Thirty communities in western Massachusetts have hunger rates that are six times higher than the statewide average.
At the Food Bank of Western Massachusetts’ Supplemental Nutrition Assistance Program (SNAP) outreach program, NYCCAH AmeriCorps VISTAs are assisting inmates re-entering the community. This effort began in 2011 with a partnership between The Food Bank and After Incarceration Support Services (AISS), a comprehensive program run by the Hampden County Sheriff’s Department. At AISS, case workers work with clients after release to help them access services, including substance abuse treatment, housing, and job placement. Even with these services, individuals with criminal records face significant challenges getting their lives back on track, including becoming food secure. Because society stigmatizes them, their paths to recovery are often steep. There are very few services beyond basic safety net programs that serve this population. This makes getting individuals enrolled in safety-net programs vital to their survival and success.
The Food Bank of Western Mass. conducts outreach at AISS once a week on their intake day. Every Thursday, caseworkers bring clients in to complete the food stamp application with Sharleen. We submit our applications through the Department of Transitional Assistance (DTA) online Virtual Gateway system, and the official interview is conducted over the phone with the DTA. Our AISS applications have a success rate of over 90 percent, in large part due to the support of caseworkers and because this a program in which clients choose to participate, and are more likely to follow through.
Since beginning at AISS in 2011, The Food Bank of Western Mass. has expanded efforts to the other counties in our coverage area (Berkshire, Franklin, and Hampshire Counties). This year, we started working at the Franklin County Jail with transition planner Rose Mary Mok. This program is less developed than the one in Hampden County, and because inmates do not opt in, has resulted in a lower approval rate. Moving forward, we continue to work on new systems that will allow the transition planner to become involved in the interview process. Based on the success of the AISS, this may produce a higher approval rate, ensuring more people who need them receive the SNAP benefits that will allow them to purchase groceries.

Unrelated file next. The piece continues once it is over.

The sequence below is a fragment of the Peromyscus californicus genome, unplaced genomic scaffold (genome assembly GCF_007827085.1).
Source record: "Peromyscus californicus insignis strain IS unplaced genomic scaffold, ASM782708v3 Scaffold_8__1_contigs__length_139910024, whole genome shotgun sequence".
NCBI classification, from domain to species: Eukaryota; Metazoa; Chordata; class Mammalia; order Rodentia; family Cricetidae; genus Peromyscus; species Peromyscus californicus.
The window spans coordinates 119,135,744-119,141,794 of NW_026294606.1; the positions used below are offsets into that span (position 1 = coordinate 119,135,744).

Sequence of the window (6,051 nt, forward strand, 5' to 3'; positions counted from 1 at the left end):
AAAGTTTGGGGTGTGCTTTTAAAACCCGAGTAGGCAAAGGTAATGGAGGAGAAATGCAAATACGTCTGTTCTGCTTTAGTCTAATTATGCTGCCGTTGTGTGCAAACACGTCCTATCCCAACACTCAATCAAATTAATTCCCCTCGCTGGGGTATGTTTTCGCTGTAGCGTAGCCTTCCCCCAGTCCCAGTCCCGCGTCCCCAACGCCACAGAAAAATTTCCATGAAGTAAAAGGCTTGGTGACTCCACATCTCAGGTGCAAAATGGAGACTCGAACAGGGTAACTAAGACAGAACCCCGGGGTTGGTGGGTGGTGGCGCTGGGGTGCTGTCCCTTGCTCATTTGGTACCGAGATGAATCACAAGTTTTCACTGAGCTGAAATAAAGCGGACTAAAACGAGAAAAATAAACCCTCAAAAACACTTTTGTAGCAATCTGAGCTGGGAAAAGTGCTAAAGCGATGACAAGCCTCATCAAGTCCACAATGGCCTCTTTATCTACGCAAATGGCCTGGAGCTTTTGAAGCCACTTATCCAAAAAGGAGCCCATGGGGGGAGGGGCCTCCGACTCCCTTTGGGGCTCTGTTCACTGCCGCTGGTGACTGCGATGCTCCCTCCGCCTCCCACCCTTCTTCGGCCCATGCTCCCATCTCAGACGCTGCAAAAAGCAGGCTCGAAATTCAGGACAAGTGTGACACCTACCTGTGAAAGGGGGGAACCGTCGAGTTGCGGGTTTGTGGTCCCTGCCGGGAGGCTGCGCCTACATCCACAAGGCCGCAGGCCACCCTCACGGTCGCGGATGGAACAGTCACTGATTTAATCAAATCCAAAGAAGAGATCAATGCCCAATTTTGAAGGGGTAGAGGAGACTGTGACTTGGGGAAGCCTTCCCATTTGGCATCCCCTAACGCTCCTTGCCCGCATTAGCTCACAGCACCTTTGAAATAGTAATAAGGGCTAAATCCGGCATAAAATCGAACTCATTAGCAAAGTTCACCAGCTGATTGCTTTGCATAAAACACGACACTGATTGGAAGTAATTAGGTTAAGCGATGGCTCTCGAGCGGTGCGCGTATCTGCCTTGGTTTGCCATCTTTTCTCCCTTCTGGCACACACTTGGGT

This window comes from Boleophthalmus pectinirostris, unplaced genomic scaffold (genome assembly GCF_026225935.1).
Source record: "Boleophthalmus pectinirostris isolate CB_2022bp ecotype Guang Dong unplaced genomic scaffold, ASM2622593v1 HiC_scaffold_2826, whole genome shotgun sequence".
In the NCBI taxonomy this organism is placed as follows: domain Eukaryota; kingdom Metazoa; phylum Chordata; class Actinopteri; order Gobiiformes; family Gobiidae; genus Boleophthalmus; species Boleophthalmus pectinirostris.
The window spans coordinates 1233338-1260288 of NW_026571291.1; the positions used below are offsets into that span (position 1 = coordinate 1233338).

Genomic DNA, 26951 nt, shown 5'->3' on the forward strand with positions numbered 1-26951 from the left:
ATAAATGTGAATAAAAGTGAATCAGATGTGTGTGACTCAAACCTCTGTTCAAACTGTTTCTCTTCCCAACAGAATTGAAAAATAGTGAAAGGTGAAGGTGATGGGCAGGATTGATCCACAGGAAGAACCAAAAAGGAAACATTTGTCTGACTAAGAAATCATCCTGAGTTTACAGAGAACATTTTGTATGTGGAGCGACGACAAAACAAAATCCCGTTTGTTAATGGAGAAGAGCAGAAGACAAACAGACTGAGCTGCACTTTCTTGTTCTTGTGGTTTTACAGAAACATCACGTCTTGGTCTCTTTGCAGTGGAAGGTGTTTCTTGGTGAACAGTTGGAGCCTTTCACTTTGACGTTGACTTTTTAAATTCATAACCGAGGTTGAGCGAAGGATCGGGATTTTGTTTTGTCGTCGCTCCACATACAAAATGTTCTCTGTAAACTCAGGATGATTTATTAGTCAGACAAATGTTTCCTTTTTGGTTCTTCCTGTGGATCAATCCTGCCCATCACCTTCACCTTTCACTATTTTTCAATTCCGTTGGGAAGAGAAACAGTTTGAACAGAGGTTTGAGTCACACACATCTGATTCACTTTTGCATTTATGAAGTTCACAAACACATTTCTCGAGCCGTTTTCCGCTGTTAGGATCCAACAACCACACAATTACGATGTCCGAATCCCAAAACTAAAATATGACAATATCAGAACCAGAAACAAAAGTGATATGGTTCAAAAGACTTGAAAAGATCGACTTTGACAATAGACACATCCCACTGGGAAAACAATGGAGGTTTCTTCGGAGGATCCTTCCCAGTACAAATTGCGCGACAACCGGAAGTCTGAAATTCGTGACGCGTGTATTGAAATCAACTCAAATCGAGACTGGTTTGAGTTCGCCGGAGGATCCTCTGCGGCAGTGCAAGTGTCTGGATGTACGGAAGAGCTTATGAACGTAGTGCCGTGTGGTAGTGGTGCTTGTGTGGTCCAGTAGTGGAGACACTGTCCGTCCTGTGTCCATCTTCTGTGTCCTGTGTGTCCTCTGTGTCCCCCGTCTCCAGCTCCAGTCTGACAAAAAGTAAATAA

In an effort to expand outreach in Berkshire County, The Food Bank approached the Berkshire County Jail and House of Correction in Pittsfield. Representatives from The Food Bank have been working with re-entry counselors there to help clients apply for SNAP and to obtain referrals for applications. Since The Food Bank already provides SNAP outreach in Berkshire, Franklin and Hampden Counties, it made sense to expand to the fourth in our coverage area. The Hampshire County Jail re-integration manager and case manager were very interested in The Food Bank’s proposed SNAP outreach and, as a result, we will conduct our first outreach session there this October. As of October, we will be providing after-incarceration support services in all four counties in Western Mass.
Many of our SNAP clients are part of underserved yet eligible populations, especially former inmates. Developing working relationships between correctional facility staff and The Food Bank is essential to the success of our efforts to reach this group. The communities we are serving vary in landscape and culture; some are urban while others are rural. This dichotomy is reflected in the diversity of the clients we serve. This also means that caseworkers’ and clients’ needs can vary. But the goal remains the same. That’s why being flexible and continuing to work on ways to streamline the SNAP application process has been a valuable and ongoing effort as The Food Bank continues to expand SNAP outreach throughout Western Massachusetts.
(From left: Ian Jakus, a former NYCAHH AmeriCorps VISTA with The Food Bank of Western Mass., and Rose Mary Mok, Franklin County Jail transition planner.)Comments Off
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